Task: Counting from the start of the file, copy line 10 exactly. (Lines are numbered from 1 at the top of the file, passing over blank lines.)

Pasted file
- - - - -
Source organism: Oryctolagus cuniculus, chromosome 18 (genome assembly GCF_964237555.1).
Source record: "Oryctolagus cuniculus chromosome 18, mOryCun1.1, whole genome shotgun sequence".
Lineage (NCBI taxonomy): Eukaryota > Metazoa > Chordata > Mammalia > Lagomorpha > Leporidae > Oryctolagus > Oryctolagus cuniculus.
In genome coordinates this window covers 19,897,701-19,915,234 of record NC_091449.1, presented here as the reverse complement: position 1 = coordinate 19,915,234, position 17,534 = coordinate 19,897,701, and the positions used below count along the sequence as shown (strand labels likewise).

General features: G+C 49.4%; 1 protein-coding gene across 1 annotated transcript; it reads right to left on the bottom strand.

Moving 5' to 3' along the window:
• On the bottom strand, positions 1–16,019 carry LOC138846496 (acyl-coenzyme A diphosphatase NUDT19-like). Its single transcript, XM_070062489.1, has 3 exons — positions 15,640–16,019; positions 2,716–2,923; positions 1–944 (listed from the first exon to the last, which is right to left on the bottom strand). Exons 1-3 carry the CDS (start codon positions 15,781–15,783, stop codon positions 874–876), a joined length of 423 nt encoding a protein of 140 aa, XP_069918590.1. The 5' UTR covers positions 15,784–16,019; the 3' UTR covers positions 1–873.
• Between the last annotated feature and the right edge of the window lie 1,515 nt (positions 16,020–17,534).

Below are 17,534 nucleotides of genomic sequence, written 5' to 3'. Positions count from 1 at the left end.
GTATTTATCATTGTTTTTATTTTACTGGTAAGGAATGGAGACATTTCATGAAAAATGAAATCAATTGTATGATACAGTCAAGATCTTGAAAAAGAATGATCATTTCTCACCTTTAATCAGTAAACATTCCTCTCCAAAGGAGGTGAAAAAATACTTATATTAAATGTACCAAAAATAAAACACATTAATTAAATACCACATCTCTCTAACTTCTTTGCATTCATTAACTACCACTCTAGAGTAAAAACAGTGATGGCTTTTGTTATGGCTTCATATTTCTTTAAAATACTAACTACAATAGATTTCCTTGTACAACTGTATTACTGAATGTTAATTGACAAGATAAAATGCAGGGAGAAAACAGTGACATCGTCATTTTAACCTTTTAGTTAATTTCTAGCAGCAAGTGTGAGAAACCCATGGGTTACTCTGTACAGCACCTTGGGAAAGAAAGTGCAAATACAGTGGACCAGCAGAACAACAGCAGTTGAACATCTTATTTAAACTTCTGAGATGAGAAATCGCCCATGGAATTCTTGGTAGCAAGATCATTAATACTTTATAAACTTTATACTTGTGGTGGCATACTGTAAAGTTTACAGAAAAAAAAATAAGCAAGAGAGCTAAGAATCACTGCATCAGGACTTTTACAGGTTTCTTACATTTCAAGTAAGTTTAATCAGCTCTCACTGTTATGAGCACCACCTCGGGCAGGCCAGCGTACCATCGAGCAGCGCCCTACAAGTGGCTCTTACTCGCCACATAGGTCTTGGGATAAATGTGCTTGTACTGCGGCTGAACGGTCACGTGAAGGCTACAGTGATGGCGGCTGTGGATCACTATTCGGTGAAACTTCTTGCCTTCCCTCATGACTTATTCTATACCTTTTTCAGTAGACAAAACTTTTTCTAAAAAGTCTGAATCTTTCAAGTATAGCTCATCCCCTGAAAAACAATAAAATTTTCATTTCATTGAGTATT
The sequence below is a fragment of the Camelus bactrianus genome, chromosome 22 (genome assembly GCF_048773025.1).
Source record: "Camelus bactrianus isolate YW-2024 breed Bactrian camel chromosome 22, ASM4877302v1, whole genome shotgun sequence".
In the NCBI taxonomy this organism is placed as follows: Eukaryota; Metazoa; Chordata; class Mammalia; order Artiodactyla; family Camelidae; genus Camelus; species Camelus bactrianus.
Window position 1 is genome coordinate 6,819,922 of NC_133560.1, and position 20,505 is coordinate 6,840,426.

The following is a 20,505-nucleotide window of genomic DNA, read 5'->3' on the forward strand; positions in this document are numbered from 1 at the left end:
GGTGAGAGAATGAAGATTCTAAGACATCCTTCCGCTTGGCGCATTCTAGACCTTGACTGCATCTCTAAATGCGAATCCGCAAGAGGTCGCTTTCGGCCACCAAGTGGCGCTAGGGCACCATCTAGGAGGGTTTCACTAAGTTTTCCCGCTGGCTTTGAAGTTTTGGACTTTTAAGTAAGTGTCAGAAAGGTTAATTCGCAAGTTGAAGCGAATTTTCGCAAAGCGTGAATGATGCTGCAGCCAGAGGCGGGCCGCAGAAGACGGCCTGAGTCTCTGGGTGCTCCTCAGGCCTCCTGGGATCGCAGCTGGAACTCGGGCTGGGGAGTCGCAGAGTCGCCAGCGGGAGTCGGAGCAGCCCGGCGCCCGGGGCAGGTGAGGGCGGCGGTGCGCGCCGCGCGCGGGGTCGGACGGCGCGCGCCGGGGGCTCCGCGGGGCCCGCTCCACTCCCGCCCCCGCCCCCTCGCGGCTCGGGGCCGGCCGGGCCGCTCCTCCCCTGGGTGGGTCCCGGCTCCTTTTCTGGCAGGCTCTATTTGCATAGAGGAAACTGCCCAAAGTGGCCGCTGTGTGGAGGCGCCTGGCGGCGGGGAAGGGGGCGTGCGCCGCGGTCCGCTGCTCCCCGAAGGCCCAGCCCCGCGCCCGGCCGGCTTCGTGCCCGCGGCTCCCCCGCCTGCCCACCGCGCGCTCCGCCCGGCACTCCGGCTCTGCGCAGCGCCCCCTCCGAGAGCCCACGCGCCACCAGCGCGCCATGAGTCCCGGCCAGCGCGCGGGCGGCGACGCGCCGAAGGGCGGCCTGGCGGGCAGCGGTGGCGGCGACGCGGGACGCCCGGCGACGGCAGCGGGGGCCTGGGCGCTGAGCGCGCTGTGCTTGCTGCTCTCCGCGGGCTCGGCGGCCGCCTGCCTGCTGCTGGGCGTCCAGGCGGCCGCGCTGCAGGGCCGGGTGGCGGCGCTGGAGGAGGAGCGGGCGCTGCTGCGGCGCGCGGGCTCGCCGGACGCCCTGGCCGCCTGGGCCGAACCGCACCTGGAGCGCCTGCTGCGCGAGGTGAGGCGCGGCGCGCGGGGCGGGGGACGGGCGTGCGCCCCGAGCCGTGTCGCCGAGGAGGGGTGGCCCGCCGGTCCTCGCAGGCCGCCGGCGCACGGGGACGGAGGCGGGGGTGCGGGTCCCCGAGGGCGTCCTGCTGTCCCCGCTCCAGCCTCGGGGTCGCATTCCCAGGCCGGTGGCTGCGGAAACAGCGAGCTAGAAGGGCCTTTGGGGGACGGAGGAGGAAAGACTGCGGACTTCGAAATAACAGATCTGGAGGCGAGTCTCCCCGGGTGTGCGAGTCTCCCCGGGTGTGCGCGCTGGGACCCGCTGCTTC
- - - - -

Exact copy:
GTATTTATCATTGTTTTTATTTTACTGGTAAGGAATGGAGACATTTCATGAAAAATGAAATCAATTGTATGATACAGTCAAGATCTTGAAAAAGAATGATCATTTCTCACCTTTAATCAGTAAACATTCCTCTCCAAAGGAGGTGAAAAAATACTTATATTAAATGTACCAAAAATAAAACACATTAATTAAATACCACATCTCTCTAACTTCTTTGCATTCATTAACTACCACTCTAGAGTAAAAACAGTGATGGCTTTTGTTATGGCTTCATATTTCTTTAAAATACTAACTACAATAGATTTCCTTGTACAACTGTATTACTGAATGTTAATTGACAAGATAAAATGCAGGGAGAAAACAGTGACATCGTCATTTTAACCTTTTAGTTAATTTCTAGCAGCAAGTGTGAGAAACCCATGGGTTACTCTGTACAGCACCTTGGGAAAGAAAGTGCAAATACAGTGGACCAGCAGAACAACAGCAGTTGAACATCTTATTTAAACTTCTGAGATGAGAAATCGCCCATGGAATTCTTGGTAGCAAGATCATTAATACTTTATAAACTTTATACTTGTGGTGGCATACTGTAAAGTTTACAGAAAAAAAAATAAGCAAGAGAGCTAAGAATCACTGCATCAGGACTTTTACAGGTTTCTTACATTTCAAGTAAGTTTAATCAGCTCTCACTGTTATGAGCACCACCTCGGGCAGGCCAGCGTACCATCGAGCAGCGCCCTACAAGTGGCTCTTACTCGCCACATAGGTCTTGGGATAAATGTGCTTGTACTGCGGCTGAACGGTCACGTGAAGGCTACAGTGATGGCGGCTGTGGATCACTATTCGGTGAAACTTCTTGCCTTCCCTCATGACTTATTCTATACCTTTTTCAGTAGACAAAACTTTTTCTAAAAAGTCTGAATCTTTCAAGTATAGCTCATCCCCTGAAAAACAATAAAATTTTCATTTCATTGAGTATT